You see if we read carefully, the Pope is not calling for categorical rejection of a free market. He is rather calling for a balance. He is calling for a market that includes ethics and due consideration of God––just as the master in The Great Banquet parable calls for those workers to still accept his invitation. What Pope Francis is condemning is a marketplace that has excluded ethics, excluded God. In other words, a business that commoditizes human beings commits offense against those persons. This can be seen, for example, in countries where workers are deprived of their due wage, or where there is price fixing, or monopolies, or collusion, etc.

Some opining in the media go so far as to brand the Pope a Marxist or Communist or that he wants a world government. But such representations of the document belie statements within it such as:
All this becomes even more exasperating for the marginalized in the light of the widespread and deeply rooted corruption found in many countries – in their governments, businesses and institutions – whatever the political ideology of their leaders. (#60)

If we really want to achieve a healthy world economy, what is needed at this juncture of history is a more efficient way of interacting which, with due regard for the sovereignty of each nation, ensures the economic well-being of all countries, not just of a few.

It is the responsibility of the State to safeguard and promote the common good of society. Based on the principles of subsidiarity and solidarity, and fully committed to political dialogue and consensus building, it plays a fundamental role, one which cannot be delegated, in working for the integral development of all. This role, at present, calls for profound social humility. (#240)
So these are just a few excerpts where the Pope condemns government corruption (not just financial corruption in marketplaces) and also emphasizes the principles of subsidiarity and solidarity, which are concepts in Catholic thought based on the due freedom of an entity, whether individual, corporate, or public, such as a nation. He criticizes not free markets, but free markets which violate and manipulate persons. He criticizes not the wealthy, but the wealthy who exploit and debase persons. He even writes "The Pope loves everyone, rich and poor alike." (58)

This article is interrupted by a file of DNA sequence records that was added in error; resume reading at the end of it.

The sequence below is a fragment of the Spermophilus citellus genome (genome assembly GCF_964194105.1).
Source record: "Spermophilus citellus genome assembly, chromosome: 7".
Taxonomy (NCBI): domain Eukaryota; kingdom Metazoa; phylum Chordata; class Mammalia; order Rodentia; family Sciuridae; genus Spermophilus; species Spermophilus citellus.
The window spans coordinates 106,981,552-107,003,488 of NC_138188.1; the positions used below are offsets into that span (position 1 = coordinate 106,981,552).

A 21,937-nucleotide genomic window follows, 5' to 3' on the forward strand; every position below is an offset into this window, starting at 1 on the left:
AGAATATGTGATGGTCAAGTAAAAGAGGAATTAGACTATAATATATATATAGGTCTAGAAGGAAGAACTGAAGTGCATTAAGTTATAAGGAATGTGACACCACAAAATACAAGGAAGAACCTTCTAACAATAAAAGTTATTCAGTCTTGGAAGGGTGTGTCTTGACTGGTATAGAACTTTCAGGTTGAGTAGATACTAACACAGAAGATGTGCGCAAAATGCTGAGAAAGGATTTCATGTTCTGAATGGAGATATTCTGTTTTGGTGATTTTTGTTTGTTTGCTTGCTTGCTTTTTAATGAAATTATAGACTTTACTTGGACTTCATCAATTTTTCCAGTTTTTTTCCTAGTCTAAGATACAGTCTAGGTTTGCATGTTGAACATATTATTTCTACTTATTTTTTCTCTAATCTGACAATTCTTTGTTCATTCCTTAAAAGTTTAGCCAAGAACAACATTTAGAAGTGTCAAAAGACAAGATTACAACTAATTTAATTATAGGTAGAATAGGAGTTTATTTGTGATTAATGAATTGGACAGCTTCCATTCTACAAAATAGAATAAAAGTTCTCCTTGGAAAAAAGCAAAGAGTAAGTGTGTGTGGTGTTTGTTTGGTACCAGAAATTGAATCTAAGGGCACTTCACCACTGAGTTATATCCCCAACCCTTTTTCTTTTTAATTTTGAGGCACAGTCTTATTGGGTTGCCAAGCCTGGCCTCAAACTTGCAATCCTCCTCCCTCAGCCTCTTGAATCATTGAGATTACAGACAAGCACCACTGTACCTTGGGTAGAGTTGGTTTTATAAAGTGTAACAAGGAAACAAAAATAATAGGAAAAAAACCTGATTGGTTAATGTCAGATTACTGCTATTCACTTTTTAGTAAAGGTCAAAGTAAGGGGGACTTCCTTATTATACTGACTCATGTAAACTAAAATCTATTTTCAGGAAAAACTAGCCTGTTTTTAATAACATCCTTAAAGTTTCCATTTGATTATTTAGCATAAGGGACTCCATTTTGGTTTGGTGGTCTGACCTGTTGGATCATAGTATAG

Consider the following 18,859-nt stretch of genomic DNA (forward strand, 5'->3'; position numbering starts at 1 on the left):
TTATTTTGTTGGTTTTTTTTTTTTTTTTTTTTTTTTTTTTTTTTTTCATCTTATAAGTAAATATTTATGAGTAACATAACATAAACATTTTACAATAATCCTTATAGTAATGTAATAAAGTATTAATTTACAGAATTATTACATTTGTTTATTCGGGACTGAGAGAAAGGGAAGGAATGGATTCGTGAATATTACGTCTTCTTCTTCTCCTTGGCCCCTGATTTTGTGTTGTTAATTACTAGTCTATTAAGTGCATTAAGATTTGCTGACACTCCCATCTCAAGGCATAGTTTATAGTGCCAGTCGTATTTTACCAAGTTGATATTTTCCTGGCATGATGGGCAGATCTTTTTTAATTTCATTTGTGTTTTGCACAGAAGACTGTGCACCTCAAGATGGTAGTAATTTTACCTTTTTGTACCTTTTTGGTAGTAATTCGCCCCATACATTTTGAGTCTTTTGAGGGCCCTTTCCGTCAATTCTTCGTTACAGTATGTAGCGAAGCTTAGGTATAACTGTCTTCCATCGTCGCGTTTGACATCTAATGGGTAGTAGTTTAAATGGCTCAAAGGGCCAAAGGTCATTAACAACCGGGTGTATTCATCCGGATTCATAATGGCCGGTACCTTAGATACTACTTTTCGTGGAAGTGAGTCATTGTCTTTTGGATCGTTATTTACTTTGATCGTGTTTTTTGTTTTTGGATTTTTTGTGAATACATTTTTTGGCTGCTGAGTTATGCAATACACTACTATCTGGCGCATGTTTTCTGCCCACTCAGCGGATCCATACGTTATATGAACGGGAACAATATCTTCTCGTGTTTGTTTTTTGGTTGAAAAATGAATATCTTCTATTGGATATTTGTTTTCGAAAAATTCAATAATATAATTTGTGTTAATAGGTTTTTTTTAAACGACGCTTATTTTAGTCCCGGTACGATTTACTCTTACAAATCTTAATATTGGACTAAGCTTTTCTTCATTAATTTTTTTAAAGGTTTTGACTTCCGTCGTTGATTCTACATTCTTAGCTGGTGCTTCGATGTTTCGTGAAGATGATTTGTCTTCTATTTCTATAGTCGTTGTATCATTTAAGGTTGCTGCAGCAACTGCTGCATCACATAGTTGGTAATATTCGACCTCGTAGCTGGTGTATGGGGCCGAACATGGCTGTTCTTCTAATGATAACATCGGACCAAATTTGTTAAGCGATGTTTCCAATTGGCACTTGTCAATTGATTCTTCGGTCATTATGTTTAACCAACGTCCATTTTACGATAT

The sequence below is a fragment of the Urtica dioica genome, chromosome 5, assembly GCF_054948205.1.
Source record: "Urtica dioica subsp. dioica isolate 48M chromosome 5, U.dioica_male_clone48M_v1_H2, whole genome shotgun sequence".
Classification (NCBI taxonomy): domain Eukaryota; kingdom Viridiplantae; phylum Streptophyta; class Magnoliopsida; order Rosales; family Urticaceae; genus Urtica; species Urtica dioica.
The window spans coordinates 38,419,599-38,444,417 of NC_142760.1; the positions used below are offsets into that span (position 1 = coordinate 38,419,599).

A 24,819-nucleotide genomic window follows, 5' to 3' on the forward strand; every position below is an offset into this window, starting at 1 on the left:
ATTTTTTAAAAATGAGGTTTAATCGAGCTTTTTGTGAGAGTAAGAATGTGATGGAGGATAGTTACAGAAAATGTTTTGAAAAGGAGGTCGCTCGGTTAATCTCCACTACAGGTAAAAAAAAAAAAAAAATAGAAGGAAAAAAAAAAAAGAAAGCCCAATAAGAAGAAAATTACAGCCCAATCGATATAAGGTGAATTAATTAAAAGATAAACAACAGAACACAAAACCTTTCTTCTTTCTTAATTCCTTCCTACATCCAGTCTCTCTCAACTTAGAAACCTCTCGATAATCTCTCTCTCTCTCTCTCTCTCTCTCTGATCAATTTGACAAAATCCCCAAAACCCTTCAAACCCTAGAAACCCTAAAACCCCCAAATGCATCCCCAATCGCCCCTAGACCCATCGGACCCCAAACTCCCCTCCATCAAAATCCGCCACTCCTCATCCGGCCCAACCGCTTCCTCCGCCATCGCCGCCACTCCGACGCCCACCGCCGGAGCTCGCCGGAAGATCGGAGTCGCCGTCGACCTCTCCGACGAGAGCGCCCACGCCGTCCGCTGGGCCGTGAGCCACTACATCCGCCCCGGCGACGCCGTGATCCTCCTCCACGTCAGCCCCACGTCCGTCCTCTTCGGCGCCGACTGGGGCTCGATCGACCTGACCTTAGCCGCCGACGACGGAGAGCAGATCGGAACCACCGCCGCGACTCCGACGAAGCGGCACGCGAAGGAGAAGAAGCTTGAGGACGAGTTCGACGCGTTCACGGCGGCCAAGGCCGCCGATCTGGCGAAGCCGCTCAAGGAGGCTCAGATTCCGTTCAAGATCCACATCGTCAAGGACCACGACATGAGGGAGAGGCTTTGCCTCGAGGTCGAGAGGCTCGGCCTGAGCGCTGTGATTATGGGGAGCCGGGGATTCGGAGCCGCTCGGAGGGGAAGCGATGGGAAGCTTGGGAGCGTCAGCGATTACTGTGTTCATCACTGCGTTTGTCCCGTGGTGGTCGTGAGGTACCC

In a 2011 book, On Heaven and Earth, the Pope, then-Cardinal Bergoglio, clearly did not create a dichotomy between rogue economies and communist thought. 
[The Church] condemns economic liberalism. Everyone thinks that the Church is against Communism, but it is as opposed to that system as it is to the savage economic liberalism which exists today. That is not Christian either and we cannot accept it.
In other words, everyone already knows the Church is opposed to Communist thought, but not everyone knows that the Church is opposed to what Pope Francis here calls "savage economic liberalism." To recognize him to condemn one is not to understand him to embrace the other. Yet many in the media have committed that exact error in interpretation.

The media also seems deluded that Pope Francis' teaching here is revolutionary. The media did not have the same sort of frenzy when Pope Benedict XVI said:
It is alarming to see hotbeds of tension and conflict caused by growing instances of inequality between rich and poor, by the prevalence of a selfish and individualistic mindset which also finds expression in an unregulated financial capitalism. (Pope Benedict XVI, World Day of Peace, January 2013)
This statement by Pope Benedict encompasses a point Pope Francis drives home in Evangelii Gaudium––that a market which is "selfish and individualistic" (i.e. disregarding God) is what should be criticized.

So, once again, one should not make the false assumption that the Pope has "categorically" condemned free markets or all forms of government or all persons with wealth. Rather he is exhorting those entities to do what the master in The Parable of the Great Banquet asks of everyone––to include God in all that they do.

Friday, November 8, 2013

A brief theology of gravity

I've been reading Joseph Ratzinger/Pope Benedict XVI's book Jesus of Nazareth: From the Baptism in the Jordan to the Transfiguration. In it is an interesting analogy of gravity, a scientific law speaking to theological realities. While analyzing the statement in the Our Father prayer "thy will be done on earth as it is in heaven," he writes:
...Jesus himself is "heaven" in the deepest and truest sense of the word––he in whom and through whom God's will is wholly done. Looking at him, we realize that left to ourselves we can never be completely just: The gravitational pull of our own will constantly draws us away from God's will and turns us into mere "earth." ... what we are ultimately praying for in this third petition of the Our Father is that we come closer and closer to him, so that God's will can conquer the downward pull of our selfishness and make us capable of the lofty height to which we are called. (p. 150)